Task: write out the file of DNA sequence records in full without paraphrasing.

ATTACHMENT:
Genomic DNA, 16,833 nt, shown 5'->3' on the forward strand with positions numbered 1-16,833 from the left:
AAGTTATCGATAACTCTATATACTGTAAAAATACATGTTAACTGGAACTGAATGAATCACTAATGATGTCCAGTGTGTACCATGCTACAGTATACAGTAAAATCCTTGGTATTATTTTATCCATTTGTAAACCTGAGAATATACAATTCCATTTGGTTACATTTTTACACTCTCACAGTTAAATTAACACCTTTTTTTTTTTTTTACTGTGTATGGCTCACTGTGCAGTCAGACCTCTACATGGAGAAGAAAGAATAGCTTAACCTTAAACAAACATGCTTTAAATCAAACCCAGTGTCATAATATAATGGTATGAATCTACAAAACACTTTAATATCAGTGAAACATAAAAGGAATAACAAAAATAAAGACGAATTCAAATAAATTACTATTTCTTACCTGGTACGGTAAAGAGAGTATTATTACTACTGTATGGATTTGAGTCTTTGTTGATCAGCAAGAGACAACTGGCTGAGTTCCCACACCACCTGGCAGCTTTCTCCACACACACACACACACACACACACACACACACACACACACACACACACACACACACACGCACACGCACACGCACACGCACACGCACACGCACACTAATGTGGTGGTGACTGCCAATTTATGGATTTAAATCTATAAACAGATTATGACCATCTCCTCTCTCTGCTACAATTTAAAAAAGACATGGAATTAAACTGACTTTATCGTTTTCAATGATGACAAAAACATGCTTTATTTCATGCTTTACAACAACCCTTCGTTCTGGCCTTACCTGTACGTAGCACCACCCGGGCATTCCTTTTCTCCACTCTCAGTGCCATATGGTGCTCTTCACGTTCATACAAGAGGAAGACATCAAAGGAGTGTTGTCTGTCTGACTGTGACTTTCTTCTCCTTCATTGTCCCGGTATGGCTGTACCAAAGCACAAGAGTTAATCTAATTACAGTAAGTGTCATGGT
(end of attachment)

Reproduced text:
Genomic DNA, 16,833 nt, shown 5'->3' on the forward strand with positions numbered 1-16,833 from the left:
AAGTTATCGATAACTCTATATACTGTAAAAATACATGTTAACTGGAACTGAATGAATCACTAATGATGTCCAGTGTGTACCATGCTACAGTATACAGTAAAATCCTTGGTATTATTTTATCCATTTGTAAACCTGAGAATATACAATTCCATTTGGTTACATTTTTACACTCTCACAGTTAAATTAACACCTTTTTTTTTTTTTTACTGTGTATGGCTCACTGTGCAGTCAGACCTCTACATGGAGAAGAAAGAATAGCTTAACCTTAAACAAACATGCTTTAAATCAAACCCAGTGTCATAATATAATGGTATGAATCTACAAAACACTTTAATATCAGTGAAACATAAAAGGAATAACAAAAATAAAGACGAATTCAAATAAATTACTATTTCTTACCTGGTACGGTAAAGAGAGTATTATTACTACTGTATGGATTTGAGTCTTTGTTGATCAGCAAGAGACAACTGGCTGAGTTCCCACACCACCTGGCAGCTTTCTCCACACACACACACACACACACACACACACACACACACACACACACACACACACACACACGCACACGCACACGCACACGCACACGCACACGCACACTAATGTGGTGGTGACTGCCAATTTATGGATTTAAATCTATAAACAGATTATGACCATCTCCTCTCTCTGCTACAATTTAAAAAAGACATGGAATTAAACTGACTTTATCGTTTTCAATGATGACAAAAACATGCTTTATTTCATGCTTTACAACAACCCTTCGTTCTGGCCTTACCTGTACGTAGCACCACCCGGGCATTCCTTTTCTCCACTCTCAGTGCCATATGGTGCTCTTCACGTTCATACAAGAGGAAGACATCAAAGGAGTGTTGTCTGTCTGACTGTGACTTTCTTCTCCTTCATTGTCCCGGTATGGCTGTACCAAAGCACAAGAGTTAATCTAATTACAGTAAGTGTCATGGT